Fratres for String Quartet

Composer: Arvo Pärt (b. 1935)
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Composer: Arvo Pärt (b. 1935)

Performance date: 03/07/2010

Venue: St. Brendan’s Church

Composition Year: 1985/89

Duration: 00:09:16

Recording Engineer: Anton Timoney, RTÉ lyric fm

Instrumentation Category:String Quartet

Artists: Danish Quartet (Frederik Øland, Rune Sorensen [violins], Asbjørn Nørgaard [viola], Fredrik Sjölin [cello]) - [quartet]

Fratres for String Quartet

The Estonian composer, Arvo Pärt, has
become something of a cult figure ever since his Tabula Rasa
CD was brought out by ECM in the early eighties, a CD that included
one of the early versions of Fratres. In the late sixties and
early seventies Pärt had totally changed his style of composition.
He had made a study of Gregorian chant, the contrapuntal works of the
Renaissance masters and Russian Orthodox chant and under their
influence he radically simplified his style. He called his new style
tintinnabulation, from the Latin word for bells. Tintinnabulation
is an area I sometimes wander into when I am searching for answers –
in my life, my music, my work. In my dark hours, I have the certain
feeling that everything outside this one thing has no meaning. The
complex and many-faceted only confuses me, and I must search for
unity. What is it, this one thing, and how do I find my way to it?
Traces of this perfect thing appear in many guises – and everything
that is unimportant falls away. Tintinnabulation is like this. Here I
am alone with silence. I have discovered that it is enough when a
single note is beautifully played. This one note, or a silent beat,
or a moment of silence, comfort me. I work with very few elements –
with one voice, with two voices. I build with the most primitive
materials – with the triad, with one specific tonality. The three
notes of a triad are like bells. And that is why I called it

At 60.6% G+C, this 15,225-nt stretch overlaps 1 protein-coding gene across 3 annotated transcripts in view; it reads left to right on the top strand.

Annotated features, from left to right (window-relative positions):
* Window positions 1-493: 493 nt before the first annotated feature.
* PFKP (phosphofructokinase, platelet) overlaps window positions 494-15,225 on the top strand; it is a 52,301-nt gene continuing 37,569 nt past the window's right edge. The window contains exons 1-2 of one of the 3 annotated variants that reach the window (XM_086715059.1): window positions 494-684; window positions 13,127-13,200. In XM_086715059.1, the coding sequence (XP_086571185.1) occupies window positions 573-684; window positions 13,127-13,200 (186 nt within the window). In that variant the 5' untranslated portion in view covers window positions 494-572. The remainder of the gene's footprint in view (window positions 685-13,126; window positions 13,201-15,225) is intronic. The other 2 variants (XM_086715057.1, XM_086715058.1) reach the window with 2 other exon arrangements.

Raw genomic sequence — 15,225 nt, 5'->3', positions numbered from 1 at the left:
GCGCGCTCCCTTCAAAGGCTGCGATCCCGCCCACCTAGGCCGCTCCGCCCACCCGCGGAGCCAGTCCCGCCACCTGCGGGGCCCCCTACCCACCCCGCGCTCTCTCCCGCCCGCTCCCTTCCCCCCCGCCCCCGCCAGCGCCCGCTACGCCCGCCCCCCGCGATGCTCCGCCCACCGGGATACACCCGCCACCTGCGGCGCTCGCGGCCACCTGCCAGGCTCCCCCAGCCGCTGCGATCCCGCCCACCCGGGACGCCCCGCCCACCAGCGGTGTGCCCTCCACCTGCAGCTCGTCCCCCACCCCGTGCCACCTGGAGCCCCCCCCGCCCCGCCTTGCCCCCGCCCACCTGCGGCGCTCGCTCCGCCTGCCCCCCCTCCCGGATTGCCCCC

This new style led to astonishing
success for Pärt’s music, which seems to have struck a chord in an
age when people need a point of repose in otherwise hectic lives. The
listeners’ desire to find something in his music deeper than mere
diversion coincides with Pärt’s conviction that he is offering an
experience of peace, beauty and simplicity as antidotes to the
complexity of modern life. Its meditative aspect along with its
oppressive but comforting melancholy seems to be a characteristic of
contemporary Eastern European art in general.

Fratres exists in several
different versions. The original work dates from 1977 and was scored
for twelve parts (winds, strings, claves and tom-tom). It is probably
best-known in the piano and violin version.. The version for string
quartet dates from 1989 and is particularly austere. Throughout the
work the second violin holds down a continuous chord, and against
this drone the other parts move stepwise and in parallel motion, as
if evoking the chanting of medieval monks. In addition the first
violin and viola have a scordatura tuning, their lowest string being
tuned a major third and major second lower than their normal tuning.
This provides a richer sonority in the middle and lower ranges of the
quartet. The music has a near hypnotic quality, achieved through a
wave-like repetition of the musical phrases.